Sunday, November 22, 2009

On the Mumbai attacks

The news channels are all saturated with remembrance of the Mumbai terror attacks. As I watched the tributes to the martyrs of the day, I couldn’t help but wonder how little things had changed since those three terror-filled days.

The Mumbai attacks were supposed to be our wakeup call. The moment when middle-class India threw off its coat of indifference and embraced the task of nation-building. The time when the nation sunk its differences and came together to fight as one. The clarion call for more professionalism in our police, and indeed, in our government.

Unfortunately, all those hopes have been belied. Six months after the candle-light vigils at the Gateway of India, the middle-class voted overwhelmingly at 40%. If anything, the last two elections have proved that Mumbaikars, (or Bombay-ites, if I may, with deference to the MNS) like their other city counterparts, prefer a vacation over a vote. We are still as divided, on language (witness the Hindi oath taking controversy), on religion (the Vande mataram controversy), and on political lines. We are as intolerant as ever, as unprofessional as ever, and continue to ignore those who try to protect us from such terror. The one terrorist who was caught is still alive, and the ones who messed up during the attacks are back in power, along with the cynicism of appointing the same person who was fired over the Mumbai attacks back as Home minister.

Before I end though, I do want to add a note about the media adulation of the three cops who were martyred that day. If you dispassionately analyze the scene, you’ll realize that these cops charged in without thinking, without examining the situation, and ignoring all their training. You could also ask why Hemant Karkare did nothing about the crappy bullet-proof jacket he was given. Or why three senior officers of the Bombay police were together in one car during such a moment. Or why they underestimated the opponent and were martyred, I presume, without firing a single bullet?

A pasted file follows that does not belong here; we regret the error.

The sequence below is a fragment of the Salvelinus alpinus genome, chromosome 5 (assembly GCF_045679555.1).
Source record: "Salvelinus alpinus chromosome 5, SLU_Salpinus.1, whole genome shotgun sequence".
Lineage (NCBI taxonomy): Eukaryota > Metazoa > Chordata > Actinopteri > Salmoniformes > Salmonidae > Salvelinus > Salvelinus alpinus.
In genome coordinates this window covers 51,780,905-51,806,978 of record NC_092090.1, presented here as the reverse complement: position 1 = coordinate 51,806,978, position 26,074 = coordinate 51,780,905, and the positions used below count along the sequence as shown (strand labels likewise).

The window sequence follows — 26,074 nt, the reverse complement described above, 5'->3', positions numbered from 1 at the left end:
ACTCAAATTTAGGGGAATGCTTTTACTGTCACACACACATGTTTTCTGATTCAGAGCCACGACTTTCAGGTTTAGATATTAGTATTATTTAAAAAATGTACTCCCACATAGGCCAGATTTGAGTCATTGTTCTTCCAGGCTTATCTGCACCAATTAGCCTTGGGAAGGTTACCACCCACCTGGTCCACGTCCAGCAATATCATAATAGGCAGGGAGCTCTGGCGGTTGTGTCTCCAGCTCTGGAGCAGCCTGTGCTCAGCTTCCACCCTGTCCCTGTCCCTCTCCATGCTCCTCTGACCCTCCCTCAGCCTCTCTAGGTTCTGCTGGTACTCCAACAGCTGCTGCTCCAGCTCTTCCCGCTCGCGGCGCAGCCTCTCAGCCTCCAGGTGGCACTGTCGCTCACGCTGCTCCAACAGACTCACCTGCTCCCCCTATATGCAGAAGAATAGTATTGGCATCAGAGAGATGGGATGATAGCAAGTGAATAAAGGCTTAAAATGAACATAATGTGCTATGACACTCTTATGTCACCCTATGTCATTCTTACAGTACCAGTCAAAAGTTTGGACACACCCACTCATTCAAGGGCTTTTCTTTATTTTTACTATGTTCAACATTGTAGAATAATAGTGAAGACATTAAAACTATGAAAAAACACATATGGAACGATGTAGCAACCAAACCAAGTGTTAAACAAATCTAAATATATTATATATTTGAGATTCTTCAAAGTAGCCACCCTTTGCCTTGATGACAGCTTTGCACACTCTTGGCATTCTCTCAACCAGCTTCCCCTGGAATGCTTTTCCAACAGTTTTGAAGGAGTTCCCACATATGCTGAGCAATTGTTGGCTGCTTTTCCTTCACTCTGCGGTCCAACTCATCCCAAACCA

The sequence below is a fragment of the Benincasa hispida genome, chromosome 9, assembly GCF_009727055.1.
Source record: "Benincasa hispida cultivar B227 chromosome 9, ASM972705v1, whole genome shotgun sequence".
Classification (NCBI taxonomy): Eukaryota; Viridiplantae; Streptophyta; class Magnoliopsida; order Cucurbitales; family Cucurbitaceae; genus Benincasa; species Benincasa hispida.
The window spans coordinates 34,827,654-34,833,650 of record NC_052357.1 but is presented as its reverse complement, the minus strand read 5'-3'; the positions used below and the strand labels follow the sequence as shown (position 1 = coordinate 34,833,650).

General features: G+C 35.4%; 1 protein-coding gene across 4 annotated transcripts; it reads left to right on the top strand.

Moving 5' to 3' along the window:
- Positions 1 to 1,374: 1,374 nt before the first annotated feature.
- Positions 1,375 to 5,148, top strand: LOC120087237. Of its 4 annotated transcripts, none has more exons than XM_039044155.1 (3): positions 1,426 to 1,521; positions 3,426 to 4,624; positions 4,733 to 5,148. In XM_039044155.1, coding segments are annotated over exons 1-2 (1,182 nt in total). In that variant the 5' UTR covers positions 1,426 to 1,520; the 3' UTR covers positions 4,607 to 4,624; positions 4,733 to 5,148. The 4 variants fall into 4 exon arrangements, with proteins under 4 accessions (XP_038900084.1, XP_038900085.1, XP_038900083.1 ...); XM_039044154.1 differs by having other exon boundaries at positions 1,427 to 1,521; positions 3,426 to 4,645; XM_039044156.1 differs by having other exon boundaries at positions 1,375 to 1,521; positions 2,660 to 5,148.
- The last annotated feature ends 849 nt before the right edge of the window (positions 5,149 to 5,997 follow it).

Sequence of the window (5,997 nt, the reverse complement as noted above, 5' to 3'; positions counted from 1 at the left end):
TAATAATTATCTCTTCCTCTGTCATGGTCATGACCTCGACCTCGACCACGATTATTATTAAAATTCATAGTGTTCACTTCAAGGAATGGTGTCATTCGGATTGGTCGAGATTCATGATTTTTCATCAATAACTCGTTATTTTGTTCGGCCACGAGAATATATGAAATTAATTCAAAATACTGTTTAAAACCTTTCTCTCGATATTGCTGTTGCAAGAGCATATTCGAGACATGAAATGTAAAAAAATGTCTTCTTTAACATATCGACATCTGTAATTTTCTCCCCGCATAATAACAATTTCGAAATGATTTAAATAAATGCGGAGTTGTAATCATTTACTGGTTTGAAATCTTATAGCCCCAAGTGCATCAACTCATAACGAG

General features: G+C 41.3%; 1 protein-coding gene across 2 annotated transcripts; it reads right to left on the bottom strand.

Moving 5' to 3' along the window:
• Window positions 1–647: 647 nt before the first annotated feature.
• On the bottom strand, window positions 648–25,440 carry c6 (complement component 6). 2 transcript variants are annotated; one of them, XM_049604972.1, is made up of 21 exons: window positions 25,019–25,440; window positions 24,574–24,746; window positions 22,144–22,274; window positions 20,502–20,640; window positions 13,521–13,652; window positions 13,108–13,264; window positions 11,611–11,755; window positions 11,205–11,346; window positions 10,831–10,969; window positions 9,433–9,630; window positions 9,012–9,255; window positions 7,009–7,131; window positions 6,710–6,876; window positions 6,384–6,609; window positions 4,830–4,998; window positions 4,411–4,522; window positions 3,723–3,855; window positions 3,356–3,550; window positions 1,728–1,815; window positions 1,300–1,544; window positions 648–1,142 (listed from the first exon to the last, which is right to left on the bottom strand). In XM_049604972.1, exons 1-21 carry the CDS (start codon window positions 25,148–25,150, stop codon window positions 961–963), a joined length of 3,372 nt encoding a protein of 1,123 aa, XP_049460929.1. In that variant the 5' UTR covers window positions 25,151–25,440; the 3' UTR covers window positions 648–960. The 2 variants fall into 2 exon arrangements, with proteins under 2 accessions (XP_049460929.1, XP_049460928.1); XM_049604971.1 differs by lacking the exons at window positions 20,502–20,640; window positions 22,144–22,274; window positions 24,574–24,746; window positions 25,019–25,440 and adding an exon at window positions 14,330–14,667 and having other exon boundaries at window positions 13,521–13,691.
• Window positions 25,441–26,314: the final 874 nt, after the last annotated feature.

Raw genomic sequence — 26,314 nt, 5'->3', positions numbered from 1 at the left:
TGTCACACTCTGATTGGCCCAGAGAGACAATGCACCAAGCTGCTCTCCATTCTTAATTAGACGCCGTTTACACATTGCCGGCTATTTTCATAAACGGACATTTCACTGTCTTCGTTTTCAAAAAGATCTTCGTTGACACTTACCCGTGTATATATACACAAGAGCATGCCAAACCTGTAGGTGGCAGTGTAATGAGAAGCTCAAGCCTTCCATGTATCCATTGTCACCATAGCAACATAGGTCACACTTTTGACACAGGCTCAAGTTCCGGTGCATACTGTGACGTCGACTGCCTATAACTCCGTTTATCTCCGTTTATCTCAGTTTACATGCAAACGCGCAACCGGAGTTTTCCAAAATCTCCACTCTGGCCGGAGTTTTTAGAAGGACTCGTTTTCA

The true police hero of the Mumbai attacks is Tukaram Omble, someone our channels have almost forgotten. Not caring for his life, or the fact that he was unarmed, he fought a deadly terrorist armed with an AK-47, who pumped bullets into him even as he held on, giving the other cops an opportunity to capture him alive. Alive. Think about how strong India’s case against Pakistan has become because Kasab was captured, not killed.

May their martyrdom not go to waste.

2 comments:

Balbir Singh said...

Very nicely written. It is ghastly system this - our political system. People are treated as vote banks, divided on caste and religion, exploited as minorities. Justice is hard to come by (hint: 1984, not a single person found guilty so far). Yet, we cream up and dress on for the value of life in too small to do something about.

A big densely populated country like India will be chaotic, we need to find a way to bring order. I guess time plays a big role and so does education and self awareness of rights. A well paid government machinery, a promise of a future to all children, the promise of water, food (and not necessarily a mobile phone), the infrastructure to help people be more mobile are all needs of the hour.

Coming back to 26/11, we all have to say "Door hato e duniya walon hindustan hamara hain"

Gops said...

Wow, Balbir - I never thought we'd agree on anything! :)

Yeah, we need to find a way to bring order, and time does play a role - but I wonder, can we hasten the process somehow?